Belgian Federal Prosecutor’s Office: ‘No investigation’

Around the same time, the Belgian Federal Prosecutor’s Office told MO* magazine: ‘Based on the information available, we have decided not to launch an investigation into the case.’

Was the story from Der Spiegel accurate? ‘We stick to the fact that more than five years ago there had been telephone calls originating from a separate part of the NATO headquarters in Evere, directed at the communication system of the European Council’, Der Spiegel replied.

Five black boxes

In an interview with MO*magazine Alexandro Legein, head of the Security Service of the European Council, comments on the case.

Back in 2003, Legein launched the investigation into the mysterious espionage affair in the very same Justus Lipsius building: five black boxes full of sophisticated espionage equipment had been discovered by chance, hidden in the concrete walls of the building. The boxes were connected with the delegation rooms of several EU member states, that have been eavesdropped on for several years. No one has ever been prosecuted in this espionage affair.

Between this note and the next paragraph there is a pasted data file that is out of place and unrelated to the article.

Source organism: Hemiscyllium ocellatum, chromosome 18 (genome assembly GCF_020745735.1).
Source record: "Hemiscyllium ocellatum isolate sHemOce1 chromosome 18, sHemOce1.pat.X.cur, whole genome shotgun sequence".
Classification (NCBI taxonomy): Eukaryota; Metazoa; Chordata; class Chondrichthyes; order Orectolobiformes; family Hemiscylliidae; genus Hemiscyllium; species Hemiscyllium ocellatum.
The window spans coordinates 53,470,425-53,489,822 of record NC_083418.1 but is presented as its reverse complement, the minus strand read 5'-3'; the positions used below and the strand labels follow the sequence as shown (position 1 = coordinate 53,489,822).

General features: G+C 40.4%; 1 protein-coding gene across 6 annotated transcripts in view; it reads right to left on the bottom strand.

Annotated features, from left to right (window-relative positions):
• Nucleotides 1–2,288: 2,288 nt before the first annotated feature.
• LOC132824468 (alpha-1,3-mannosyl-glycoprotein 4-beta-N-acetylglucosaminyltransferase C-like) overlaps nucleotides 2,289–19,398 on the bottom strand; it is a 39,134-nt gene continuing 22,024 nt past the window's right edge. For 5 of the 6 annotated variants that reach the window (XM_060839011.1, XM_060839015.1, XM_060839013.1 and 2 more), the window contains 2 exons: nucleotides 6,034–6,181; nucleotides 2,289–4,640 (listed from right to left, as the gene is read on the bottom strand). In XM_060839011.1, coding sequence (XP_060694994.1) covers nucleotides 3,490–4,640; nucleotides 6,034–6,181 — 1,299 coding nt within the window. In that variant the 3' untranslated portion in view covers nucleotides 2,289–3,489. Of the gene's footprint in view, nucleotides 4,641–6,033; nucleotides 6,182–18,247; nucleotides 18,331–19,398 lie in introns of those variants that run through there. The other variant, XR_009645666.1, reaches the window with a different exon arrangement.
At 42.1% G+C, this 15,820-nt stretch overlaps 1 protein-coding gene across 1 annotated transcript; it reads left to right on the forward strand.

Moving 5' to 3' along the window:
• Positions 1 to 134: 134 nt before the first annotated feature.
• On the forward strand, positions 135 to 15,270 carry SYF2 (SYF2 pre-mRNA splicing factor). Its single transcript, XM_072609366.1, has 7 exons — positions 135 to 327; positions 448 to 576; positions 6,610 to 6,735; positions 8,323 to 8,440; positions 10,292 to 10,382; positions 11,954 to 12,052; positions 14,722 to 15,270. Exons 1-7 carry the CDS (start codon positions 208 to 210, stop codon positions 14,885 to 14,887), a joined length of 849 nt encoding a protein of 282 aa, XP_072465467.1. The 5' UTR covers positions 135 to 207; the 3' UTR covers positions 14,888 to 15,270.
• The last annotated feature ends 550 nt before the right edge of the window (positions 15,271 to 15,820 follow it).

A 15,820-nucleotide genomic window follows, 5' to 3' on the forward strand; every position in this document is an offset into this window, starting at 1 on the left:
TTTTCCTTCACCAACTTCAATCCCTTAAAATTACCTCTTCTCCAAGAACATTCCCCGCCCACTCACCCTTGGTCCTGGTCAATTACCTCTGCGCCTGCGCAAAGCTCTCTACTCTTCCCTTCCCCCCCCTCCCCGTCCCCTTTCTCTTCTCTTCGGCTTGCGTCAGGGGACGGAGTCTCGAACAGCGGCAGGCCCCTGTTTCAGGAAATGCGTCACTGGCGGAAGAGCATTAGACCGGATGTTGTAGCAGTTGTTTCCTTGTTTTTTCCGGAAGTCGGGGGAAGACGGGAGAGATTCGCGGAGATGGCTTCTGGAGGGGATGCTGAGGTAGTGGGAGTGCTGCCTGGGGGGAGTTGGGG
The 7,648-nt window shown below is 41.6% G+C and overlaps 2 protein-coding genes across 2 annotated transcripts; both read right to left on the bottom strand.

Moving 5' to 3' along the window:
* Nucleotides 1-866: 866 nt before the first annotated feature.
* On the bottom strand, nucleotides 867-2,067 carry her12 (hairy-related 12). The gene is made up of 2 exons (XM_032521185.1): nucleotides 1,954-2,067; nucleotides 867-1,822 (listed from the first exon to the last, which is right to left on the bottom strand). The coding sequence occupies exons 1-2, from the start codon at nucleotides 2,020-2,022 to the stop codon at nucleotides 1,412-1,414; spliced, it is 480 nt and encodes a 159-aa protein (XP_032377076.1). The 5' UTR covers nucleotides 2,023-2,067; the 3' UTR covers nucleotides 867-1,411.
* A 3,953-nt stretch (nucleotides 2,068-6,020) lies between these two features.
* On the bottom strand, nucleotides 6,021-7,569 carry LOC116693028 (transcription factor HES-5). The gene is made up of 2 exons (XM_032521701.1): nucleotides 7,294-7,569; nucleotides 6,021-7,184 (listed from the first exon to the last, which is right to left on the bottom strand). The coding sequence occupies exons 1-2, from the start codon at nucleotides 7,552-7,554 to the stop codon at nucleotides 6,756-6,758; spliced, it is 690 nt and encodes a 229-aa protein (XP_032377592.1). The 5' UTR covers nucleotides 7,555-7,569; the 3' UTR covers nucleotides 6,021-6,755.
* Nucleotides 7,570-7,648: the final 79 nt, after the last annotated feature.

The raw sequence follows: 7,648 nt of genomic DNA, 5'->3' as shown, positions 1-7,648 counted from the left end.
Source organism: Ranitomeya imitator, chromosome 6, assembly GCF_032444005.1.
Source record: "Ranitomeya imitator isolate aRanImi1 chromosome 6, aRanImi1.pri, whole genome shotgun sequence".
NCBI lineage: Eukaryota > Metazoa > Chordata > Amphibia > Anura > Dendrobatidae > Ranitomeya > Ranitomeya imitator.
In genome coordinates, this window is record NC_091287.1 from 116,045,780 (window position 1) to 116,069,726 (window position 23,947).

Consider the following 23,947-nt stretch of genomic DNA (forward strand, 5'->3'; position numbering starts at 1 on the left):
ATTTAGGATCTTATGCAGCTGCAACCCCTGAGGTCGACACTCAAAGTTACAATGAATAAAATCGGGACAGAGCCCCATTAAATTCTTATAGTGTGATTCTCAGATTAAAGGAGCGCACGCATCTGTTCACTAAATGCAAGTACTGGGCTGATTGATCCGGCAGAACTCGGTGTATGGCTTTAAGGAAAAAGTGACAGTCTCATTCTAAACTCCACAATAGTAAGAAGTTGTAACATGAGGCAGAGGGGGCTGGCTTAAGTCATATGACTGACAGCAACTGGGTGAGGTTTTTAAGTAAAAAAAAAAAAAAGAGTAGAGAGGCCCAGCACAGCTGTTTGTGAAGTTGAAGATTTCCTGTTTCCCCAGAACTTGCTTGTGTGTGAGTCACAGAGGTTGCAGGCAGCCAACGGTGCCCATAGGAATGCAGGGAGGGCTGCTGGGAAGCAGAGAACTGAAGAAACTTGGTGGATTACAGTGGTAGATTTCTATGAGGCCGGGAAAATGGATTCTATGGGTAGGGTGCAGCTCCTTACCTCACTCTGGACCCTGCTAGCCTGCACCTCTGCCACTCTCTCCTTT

‘During the investigation into that black boxes affair in 2003, we also had the maintenance gates of our Siemens PABX-system (an internal telephone system, kc) checked for irregularities’, Legein comments. ‘None irregularities were found. Advised by the German IT-experts of the Bundesdienst für Sicherheit in der Informationstechnik (BSI), we did decide to close the open gates of that PABX –the ones used for remote maintenance– so that no one with sinister intentions would be able to abuse them.’

Kremlin phone

‘Seperate from that Siemens telephone system, there is another dedicated phone line that Javier Solana had installed when he took up the position of Secretary-General of the European Council in 1999. It is a direct line with the US –you could compare it to the notorious red Kremlin telephone from the Cold War. This encrypted telephone line of Belgacom connects the Justus Lipsius to the American State Department in Washington, but first it passes through the American representation at NATO in Evere.’